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## Algorithms and Data Structures Lecture V

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### Algorithms and Data StructuresLecture V

Simonas Šaltenis

Nykredit Center for Database Research

Aalborg University

simas@cs.auc.dk

This Lecture

- Abstract Data Types
- Dynamic Sets, Dictionaries, Stacks, Queues
- Linked Lists
- Linked Data Structures for Trees

Abstract Data Types (ADTs)

- ADT is a mathematically specified entity that defines a set of its instances, with:
- a specific interface– a collection of signatures of methods that can be invoked on an instance,
- a set of axioms that define the semantics of the methods (i.e., what the methods do to instances of the ADT, but not how)

Dynamic Sets

- We will deal with ADTs, instances of which are sets of some type of elements.
- The methods are provided that change the set
- We call such class of ADTs dynamic sets

Dynamic Sets (2)

- An example dynamic set ADT
- Methods:
- New():ADT
- Insert(S:ADT, v:element):ADT
- Delete(S:ADT, v:element):ADT
- IsIn(S:ADT, v:element):boolean
- Insert and Delete – modifier methods
- IsIn – query method

Dynamic Sets (3)

- Axioms that define the methods:
- IsIn(New(), v) = false
- IsIn(Insert(S, v), v) = true
- IsIn(Insert(S, u), v) = IsIn(S, v), if v ¹ u
- IsIn(Delete(S, v), v) = false
- IsIn(Delete(S, u), v) = IsIn(S, v), if v ¹ u

Dictionary

- Dictionary ADT – a dynamic set with methods:
- Search(S, k) – a query method that returns a pointer x to an element where x.key = k
- Insert(S, x)– a modifier method that adds the element pointed to by x to S
- Delete(S, x)– a modifier method that removes the element pointed to by x from S
- An element has a key part and a satellite data part

Other Examples

- Other dynamic set ADTs:
- Priority Queue
- Sequence
- Queue
- Deque
- Stack

Abstract Data Types

- Why do we need to talk about ADTs in A&DS course?
- They serve as specifications of requirements for the building blocks of solutions to algorithmic problems
- Provides a language to talk on a higher level of abstraction
- ADTs encapsulate data structures and algorithms that implement them

Stacks

- A stack is a container of objects that are inserted and removed according to the last-in-first-out (LIFO) principle.
- Objects can be inserted at any time, but only the last (the most-recently inserted) object can be removed.
- Inserting an item is known as “pushing” onto the stack. “Popping” off the stack is synonymous with removing an item.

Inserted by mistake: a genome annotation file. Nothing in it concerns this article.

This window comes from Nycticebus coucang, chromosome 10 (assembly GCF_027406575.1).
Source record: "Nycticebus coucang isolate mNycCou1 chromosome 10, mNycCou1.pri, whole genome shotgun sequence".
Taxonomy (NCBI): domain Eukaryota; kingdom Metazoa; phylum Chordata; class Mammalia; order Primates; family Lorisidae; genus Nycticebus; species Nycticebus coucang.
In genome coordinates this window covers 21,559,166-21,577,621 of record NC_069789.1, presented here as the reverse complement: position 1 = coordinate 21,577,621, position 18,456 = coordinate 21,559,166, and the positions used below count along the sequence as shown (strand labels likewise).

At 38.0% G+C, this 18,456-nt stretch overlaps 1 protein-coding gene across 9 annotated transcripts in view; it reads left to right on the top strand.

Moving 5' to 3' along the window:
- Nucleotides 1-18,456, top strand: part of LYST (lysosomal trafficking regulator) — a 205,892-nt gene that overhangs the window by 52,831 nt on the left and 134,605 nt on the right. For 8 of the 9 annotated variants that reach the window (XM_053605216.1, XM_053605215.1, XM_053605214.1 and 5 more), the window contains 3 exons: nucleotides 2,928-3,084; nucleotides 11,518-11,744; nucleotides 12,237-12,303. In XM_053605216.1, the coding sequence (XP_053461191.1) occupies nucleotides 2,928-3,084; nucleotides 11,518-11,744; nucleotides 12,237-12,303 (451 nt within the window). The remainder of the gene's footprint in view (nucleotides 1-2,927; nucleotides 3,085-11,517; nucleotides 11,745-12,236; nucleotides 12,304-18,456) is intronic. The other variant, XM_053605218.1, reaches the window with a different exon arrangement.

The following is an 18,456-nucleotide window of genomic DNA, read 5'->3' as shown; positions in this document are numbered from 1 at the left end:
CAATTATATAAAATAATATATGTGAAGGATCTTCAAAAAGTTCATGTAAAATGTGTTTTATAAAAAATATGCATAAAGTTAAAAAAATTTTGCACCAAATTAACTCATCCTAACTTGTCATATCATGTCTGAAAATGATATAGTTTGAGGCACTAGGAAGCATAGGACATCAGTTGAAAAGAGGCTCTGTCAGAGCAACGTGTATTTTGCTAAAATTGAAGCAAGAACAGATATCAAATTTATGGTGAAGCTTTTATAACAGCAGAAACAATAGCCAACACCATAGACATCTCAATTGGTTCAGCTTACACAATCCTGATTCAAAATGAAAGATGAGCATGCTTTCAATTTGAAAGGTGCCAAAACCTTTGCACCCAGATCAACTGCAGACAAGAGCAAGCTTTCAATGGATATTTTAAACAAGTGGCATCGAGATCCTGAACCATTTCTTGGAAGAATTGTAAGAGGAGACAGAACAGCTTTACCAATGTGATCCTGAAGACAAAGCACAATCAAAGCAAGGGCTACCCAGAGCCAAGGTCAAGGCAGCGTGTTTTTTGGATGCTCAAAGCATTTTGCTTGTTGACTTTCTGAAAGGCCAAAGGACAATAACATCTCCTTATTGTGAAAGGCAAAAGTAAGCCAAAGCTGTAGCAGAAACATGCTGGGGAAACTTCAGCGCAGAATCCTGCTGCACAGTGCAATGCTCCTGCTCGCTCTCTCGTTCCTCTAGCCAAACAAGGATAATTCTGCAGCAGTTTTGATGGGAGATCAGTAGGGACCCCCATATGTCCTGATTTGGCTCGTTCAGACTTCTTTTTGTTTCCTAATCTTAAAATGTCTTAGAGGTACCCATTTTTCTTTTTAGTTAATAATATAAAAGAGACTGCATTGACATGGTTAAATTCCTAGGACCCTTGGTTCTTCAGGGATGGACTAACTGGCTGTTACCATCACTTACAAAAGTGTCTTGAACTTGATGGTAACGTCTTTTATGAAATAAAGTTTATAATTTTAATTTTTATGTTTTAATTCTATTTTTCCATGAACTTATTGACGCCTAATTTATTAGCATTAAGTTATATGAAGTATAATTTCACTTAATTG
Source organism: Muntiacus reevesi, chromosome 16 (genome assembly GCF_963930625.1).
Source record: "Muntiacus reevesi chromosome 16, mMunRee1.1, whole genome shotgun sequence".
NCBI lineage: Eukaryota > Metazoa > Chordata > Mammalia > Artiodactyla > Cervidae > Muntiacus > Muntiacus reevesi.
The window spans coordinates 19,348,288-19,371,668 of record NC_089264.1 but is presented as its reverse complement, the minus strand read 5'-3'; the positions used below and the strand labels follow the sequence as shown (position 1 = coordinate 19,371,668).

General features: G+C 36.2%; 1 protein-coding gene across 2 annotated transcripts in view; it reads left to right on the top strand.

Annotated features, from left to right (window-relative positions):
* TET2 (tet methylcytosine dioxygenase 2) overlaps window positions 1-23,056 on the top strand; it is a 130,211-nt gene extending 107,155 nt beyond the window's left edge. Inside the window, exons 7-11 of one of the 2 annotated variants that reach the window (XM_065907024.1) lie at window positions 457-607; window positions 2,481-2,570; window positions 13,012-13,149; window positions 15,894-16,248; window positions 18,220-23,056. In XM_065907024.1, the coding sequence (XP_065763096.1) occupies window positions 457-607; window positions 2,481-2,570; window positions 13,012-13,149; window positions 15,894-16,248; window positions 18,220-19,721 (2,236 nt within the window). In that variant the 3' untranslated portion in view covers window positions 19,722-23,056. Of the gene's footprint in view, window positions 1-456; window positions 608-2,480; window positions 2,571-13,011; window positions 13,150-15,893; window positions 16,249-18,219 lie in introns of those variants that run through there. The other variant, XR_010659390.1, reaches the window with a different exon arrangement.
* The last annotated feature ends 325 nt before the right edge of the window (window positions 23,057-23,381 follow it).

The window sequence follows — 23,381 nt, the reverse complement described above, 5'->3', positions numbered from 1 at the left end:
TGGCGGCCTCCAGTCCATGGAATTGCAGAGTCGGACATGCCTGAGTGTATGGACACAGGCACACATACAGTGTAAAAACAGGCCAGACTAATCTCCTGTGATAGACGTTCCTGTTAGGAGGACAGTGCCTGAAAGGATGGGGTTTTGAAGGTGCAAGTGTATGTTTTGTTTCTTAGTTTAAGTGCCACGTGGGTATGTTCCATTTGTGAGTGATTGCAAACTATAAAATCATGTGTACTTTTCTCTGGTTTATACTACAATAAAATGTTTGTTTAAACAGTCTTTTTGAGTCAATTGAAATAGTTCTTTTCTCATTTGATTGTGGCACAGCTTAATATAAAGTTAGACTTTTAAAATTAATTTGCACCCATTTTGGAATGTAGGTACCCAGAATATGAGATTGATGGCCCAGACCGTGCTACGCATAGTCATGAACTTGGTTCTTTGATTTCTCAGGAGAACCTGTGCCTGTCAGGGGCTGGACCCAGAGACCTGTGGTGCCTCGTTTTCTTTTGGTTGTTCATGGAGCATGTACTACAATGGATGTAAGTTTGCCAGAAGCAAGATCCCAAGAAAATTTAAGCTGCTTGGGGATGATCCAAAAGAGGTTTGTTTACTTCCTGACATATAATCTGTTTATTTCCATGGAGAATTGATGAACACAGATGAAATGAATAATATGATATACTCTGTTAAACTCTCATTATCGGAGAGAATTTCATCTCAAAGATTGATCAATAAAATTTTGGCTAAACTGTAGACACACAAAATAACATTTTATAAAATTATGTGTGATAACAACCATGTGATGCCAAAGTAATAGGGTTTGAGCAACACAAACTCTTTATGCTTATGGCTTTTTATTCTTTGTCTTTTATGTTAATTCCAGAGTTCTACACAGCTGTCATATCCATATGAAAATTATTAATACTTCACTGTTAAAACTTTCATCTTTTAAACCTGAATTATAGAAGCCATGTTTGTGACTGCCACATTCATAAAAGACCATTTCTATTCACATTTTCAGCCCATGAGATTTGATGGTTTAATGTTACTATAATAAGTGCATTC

Stacks (2)

- A PEZ ® dispenser as an analogy:

Stacks(3)

- A stack is an ADT that supports three main methods:
- push(S:ADT, o:element):ADT - Inserts object o onto top of stack S
- pop(S:ADT):ADT - Removes the top object of stack S; if the stack is empty an error occurs
- top(S:ADT):element – Returns the top object of the stack, without removing it; if the stack is empty an error occurs

Stacks(4)

- The following support methods should also be defined:
- size(S:ADT):integer - Returns the number of objects in stack S
- isEmpty(S:ADT):boolean - Indicates if stack S is empty
- Axioms
- Pop(Push(S, v)) = S
- Top(Push(S, v)) = v

An Array Implementation

- Create a stack using an array by specifying a maximum size N for our stack.
- The stack consists of an N-element array S and an integer variable t, the index of the top element in array S.
- Array indices start at 0, so we initialize t to -1

An Array Implementation (2)

- Pseudo code

Algorithm push(o)if size()==N then return Errort=t+1S[t]=o

Algorithm pop()if isEmpty() then return ErrorS[t]=nullt=t-1

Algorithm size()returnt+1

Algorithm isEmpty()return (t<0)

Algorithm top()if isEmpty() then return Errorreturn S[t]

An Array Implementation (3)

- The array implementation is simple and efficient (methods performed in O(1)).
- There is an upper bound, N, on the size of the stack. The arbitrary value N may be too small for a given application, or a waste of memory.

Singly Linked List

- Nodes (data, pointer) connected in a chain by links
- the head or the tail of the list could serve as the top of the stack

Queues

- A queue differs from a stack in that its insertion and removal routines follows the first-in-first-out (FIFO) principle.